Regardless of the number of mom and pops around the world, a small number of retailers continue to dominate the industry as a whole.
Of the top 250 global retailers in 2010, 10 alone accounted for 29.4 percent of the all sales, according to a new report from Deloitte Touche Tohmatsu Limited and STORES Media. All together, sales for the world's top 250 retailers were up 5.9 percent in 2010, compared to just 1.2 percent the year before, the report found.
Whether an individual retailer thrives or dies still seems largely based on the individual outlet. Take Home Depot, coming in at eighth in sales, which plans to hire 70,000 additional workers to cover expected increased demand this spring. That's more than can be said for Kmart and Sears, which announced they would be closing 100 to 120 stores this year due to revenue shortages.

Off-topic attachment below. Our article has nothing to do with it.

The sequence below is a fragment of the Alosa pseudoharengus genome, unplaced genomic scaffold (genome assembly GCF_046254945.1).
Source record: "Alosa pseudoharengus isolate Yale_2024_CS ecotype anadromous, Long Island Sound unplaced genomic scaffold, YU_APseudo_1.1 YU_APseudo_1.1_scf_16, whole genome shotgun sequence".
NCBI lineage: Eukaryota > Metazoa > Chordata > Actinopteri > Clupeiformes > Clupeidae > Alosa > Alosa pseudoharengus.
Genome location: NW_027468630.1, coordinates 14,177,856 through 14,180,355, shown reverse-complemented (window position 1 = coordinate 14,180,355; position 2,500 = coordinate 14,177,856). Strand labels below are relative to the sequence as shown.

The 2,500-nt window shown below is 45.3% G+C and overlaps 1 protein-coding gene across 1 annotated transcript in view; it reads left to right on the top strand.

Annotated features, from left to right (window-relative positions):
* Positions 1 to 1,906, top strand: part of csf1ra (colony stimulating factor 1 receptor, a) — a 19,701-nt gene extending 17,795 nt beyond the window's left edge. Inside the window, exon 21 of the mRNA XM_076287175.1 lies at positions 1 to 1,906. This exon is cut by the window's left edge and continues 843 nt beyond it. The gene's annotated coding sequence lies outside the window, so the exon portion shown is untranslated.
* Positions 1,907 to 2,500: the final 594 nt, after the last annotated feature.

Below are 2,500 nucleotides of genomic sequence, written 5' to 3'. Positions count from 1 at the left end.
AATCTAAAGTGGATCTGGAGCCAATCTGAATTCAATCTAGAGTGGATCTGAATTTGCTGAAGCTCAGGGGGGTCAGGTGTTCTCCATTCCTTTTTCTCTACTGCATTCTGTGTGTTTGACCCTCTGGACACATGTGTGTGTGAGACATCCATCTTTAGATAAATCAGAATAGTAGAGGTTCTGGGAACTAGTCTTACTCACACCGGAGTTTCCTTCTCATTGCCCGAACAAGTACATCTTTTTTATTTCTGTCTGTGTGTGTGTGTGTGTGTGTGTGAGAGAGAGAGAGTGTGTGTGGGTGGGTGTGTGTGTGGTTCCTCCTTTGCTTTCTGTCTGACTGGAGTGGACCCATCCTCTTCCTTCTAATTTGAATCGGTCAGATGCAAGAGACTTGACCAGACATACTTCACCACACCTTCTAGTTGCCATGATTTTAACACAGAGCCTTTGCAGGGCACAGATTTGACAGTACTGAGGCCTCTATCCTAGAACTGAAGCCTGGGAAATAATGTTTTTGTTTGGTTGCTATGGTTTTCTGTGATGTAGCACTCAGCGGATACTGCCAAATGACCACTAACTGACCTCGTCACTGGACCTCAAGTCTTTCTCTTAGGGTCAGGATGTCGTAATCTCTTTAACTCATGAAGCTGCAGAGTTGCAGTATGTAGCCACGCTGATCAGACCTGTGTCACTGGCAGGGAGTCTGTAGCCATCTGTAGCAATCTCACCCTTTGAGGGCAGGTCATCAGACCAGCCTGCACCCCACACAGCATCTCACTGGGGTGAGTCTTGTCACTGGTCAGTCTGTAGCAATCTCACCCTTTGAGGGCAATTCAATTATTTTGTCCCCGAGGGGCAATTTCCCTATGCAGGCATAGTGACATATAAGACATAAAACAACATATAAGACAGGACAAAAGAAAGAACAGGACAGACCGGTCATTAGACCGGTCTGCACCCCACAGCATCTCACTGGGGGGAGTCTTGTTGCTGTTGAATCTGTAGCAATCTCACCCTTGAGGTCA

Yet larger economic forces still play some role in retail trends. In the U.S., where consumer spending accounts for roughly 70 percent of the economy, 2011 saw signs of momentum. Despite shopping over the holiday shopping not providing the boost many expected, sales experienced the largest percentage increase since 1999.
Europe has not been so fortunate as of late. In the face of a sovereign debt crisis that threatens the very existence of its currency, retail sales on the continent have been sluggish. Even so, Europe-based retailers like France's Carrefour and the U.K.'s Tesco remained among the top 10 strongest retailers in 2010, according to Deloitte's report.
Here are the top 10 retailers with the most sales in 2010, according to Deloitte Touche Tohmatsu Limited and STORES Media.